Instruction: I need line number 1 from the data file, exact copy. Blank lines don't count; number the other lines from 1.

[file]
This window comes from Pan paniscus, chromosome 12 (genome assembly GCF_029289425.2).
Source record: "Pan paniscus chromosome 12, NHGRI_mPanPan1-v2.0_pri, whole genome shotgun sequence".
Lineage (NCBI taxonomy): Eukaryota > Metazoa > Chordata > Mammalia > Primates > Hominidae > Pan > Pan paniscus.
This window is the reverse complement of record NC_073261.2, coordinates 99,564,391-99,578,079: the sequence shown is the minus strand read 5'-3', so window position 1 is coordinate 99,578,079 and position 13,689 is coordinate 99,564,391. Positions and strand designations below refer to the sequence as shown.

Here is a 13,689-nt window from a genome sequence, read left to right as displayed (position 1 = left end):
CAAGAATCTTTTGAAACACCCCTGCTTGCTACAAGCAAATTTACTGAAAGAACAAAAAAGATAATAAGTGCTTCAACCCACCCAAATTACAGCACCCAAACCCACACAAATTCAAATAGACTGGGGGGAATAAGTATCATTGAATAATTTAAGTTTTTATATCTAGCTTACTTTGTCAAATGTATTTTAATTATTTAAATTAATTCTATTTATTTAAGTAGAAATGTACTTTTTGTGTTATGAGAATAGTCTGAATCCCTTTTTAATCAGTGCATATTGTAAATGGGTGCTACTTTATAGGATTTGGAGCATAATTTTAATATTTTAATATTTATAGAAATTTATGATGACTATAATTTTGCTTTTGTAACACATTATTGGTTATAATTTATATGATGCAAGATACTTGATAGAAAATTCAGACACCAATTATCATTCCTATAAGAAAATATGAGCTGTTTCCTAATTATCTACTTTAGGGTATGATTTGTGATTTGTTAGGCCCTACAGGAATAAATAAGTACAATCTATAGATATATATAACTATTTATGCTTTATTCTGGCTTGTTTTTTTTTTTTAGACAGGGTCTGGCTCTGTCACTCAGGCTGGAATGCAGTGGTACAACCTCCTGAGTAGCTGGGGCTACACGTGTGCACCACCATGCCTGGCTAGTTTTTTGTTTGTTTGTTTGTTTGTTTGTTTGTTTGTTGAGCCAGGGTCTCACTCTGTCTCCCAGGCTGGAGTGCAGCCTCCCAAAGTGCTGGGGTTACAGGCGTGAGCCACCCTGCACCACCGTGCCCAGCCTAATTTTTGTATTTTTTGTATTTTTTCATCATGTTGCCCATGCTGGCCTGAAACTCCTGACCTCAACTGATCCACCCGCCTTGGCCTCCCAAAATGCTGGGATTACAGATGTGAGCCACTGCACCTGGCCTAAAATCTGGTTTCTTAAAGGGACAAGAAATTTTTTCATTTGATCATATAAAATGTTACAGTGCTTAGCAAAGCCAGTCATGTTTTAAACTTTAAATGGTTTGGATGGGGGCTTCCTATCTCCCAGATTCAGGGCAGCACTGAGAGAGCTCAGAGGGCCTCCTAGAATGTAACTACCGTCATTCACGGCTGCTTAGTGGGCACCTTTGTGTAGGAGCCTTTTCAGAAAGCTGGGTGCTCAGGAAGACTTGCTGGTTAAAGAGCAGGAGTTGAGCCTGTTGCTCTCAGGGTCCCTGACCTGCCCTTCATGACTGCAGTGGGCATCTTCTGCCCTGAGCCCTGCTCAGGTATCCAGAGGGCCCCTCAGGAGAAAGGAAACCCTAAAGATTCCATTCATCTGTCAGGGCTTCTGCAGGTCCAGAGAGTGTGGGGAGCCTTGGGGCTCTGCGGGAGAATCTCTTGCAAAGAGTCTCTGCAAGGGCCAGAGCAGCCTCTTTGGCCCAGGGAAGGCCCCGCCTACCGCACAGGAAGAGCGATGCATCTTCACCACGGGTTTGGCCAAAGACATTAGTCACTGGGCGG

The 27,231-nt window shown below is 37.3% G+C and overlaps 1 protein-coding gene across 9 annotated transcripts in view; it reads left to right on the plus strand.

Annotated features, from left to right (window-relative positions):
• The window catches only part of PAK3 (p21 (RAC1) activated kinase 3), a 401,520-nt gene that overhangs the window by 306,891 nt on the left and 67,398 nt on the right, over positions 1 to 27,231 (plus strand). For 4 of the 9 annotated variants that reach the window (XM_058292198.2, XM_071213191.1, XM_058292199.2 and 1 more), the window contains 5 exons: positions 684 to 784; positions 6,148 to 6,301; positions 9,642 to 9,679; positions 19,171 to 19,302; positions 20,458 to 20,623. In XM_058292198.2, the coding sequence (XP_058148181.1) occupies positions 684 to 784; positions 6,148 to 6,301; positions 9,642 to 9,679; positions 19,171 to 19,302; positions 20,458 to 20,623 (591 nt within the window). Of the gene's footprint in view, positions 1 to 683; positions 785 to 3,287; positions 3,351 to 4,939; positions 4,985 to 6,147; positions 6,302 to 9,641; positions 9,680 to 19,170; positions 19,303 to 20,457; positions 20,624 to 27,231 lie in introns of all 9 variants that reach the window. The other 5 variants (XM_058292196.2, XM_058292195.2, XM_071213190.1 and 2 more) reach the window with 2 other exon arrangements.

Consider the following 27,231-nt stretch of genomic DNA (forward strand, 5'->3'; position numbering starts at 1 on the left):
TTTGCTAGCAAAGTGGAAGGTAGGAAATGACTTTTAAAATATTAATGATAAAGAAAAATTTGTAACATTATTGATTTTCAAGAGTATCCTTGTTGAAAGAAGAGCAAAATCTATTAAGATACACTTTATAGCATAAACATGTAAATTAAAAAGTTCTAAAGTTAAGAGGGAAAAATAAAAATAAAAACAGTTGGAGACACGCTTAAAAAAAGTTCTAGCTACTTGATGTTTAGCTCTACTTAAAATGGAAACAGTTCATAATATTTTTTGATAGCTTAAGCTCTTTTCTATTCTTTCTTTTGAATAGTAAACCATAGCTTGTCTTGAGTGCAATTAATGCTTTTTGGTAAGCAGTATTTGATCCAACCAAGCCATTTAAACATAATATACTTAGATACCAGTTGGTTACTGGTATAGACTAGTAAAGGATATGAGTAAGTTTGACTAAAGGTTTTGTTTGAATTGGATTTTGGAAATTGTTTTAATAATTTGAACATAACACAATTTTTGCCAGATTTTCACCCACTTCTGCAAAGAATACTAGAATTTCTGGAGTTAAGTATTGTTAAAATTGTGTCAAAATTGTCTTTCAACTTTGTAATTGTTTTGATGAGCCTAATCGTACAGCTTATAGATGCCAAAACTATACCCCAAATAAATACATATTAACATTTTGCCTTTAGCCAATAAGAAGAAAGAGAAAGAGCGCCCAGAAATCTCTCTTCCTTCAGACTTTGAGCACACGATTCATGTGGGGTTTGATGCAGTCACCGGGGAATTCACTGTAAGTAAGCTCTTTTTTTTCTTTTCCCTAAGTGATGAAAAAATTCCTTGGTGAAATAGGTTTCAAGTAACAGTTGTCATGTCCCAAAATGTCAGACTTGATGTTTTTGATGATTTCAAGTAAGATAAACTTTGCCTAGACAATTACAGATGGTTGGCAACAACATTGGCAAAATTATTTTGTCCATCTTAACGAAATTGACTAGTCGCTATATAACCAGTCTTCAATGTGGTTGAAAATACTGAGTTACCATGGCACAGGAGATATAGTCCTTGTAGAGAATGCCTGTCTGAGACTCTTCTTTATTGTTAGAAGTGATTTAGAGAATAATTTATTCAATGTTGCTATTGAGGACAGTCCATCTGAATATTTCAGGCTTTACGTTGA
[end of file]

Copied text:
This window comes from Pan paniscus, chromosome 12 (genome assembly GCF_029289425.2).